US presidential candidates like nothing better than basking in the glow of high-profile and celebrity endorsements.
At this week's Democratic National Convention there may as well have been a red carpet leading up to the stage with Hollywood royalty, in the form of Meryl Streep, and TV stars Eva Longoria and Lena Dunham adding some celebrity sparkle to Hillary Clinton's campaign.
But Presidential hopeful Donald Trump appears to be getting the thumbs up from some questionable characters.
In December, Russian President Vladimir Putin, who has been variously accused of trampling on the human rights of his citizens and covertly invading his neighbours, said Trump was, "a very bright and talented man" and "the absolute leader of the presidential race."
Now Trump can add that stronghold of democracy and free speech, North Korea, to his list of supporters.
A column in Tuesday's DPRK Today, a mouthpiece for the repressive regime, piles praise on the presidential hopeful, calling him "wise" and the right choice for Americans.
"It turns out that Trump is not the rough-talking, screwy, ignorant candidate they say he is, but is actually a wise politician and a prescient presidential candidate," said the column, written by a China-based Korean scholar identified as Han Yong Muk.
It described his Democratic opponent, Hillary Clinton, as "thickheaded Hillary" over her proposal to apply the Iran model of wide sanctions to resolve the nuclear weapons issue on the Korean peninsula.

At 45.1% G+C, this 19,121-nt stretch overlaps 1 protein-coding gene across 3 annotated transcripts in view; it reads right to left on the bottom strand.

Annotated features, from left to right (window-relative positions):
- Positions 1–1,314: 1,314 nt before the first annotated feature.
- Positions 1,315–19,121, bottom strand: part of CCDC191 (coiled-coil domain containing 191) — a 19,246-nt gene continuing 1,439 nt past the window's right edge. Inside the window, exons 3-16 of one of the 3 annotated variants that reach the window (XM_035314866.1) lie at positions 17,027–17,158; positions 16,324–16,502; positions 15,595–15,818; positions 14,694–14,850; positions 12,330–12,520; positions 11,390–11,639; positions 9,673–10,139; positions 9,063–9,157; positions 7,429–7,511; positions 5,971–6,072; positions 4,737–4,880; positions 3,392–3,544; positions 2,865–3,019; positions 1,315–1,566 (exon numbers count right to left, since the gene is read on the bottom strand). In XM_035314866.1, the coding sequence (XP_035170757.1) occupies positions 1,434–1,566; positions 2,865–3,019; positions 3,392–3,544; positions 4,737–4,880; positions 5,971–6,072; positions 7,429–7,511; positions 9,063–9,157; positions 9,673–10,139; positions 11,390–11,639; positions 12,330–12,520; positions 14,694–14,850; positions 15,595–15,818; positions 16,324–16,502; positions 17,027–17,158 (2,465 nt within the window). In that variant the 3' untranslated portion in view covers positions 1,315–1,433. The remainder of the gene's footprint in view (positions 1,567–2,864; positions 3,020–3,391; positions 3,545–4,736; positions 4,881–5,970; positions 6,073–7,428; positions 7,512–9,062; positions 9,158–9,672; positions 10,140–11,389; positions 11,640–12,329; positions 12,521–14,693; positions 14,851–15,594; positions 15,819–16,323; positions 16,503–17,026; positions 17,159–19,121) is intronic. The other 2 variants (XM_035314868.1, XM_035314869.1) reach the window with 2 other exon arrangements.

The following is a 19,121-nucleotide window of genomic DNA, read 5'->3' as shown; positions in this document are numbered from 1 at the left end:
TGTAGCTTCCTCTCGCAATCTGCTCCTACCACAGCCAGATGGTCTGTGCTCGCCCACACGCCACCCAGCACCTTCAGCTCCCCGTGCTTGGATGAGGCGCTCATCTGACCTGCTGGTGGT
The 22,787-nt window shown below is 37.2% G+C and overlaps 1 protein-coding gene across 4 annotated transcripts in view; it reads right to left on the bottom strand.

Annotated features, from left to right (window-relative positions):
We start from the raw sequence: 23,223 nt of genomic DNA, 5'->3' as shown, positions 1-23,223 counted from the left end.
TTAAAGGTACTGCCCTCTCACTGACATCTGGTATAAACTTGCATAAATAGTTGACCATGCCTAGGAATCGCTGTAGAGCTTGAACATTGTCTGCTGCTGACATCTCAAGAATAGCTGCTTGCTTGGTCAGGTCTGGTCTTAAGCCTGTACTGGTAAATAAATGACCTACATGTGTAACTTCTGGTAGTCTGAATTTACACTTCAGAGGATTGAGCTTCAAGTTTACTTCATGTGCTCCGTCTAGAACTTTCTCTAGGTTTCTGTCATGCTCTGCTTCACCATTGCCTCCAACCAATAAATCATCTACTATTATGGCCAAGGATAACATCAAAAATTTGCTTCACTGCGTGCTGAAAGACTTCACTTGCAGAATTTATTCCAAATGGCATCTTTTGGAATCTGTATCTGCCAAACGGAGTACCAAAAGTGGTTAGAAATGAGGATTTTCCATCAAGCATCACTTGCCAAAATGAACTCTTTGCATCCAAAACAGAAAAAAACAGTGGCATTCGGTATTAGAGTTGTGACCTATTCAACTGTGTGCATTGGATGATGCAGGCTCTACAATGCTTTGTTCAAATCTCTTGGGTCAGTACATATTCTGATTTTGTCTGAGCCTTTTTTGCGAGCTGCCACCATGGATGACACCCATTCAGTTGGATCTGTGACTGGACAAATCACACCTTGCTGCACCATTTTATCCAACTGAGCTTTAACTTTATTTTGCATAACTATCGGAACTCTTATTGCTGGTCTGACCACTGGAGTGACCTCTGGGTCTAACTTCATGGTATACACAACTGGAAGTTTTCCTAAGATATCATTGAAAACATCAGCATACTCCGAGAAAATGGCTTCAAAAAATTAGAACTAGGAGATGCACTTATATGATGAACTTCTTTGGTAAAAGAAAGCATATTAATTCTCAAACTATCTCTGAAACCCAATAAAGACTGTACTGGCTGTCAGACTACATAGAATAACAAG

Trump instead has told Reuters he was prepared to talk to North Korean leader Kim Jong Un to try to stop Pyongyang's nuclear program, and that China should also help solve the problem.
DPRK Today also said Trump's suggestion that the US should pull its troops from South Korea until Seoul pays more was the way to achieve Korean unification.
The North has for years called for the withdrawal of US troops from the South as the first step toward peace on the Korean peninsula and demanded Washington sign a peace treaty to replace the truce that ended the 1950-53 Korean War.
Democrats have seized on Trump's apparent admiration for President Putin.
On Wednesday, Trump appeared to call on Russian intelligence agencies to find and reveal 30,000 of Hillary Clinton's deleted emails.
It earned the Republican contender a stinging rebuke from President Barack Obama who on Thursday said, "he cosies up to Putin, praises Saddam Hussein, and tells the NATO allies that stood by our side after 9/11 that they have to pay up if they want our protection."
Being lauded by Pyongyang will do nothing to mollify the Presidential wannabe's critics.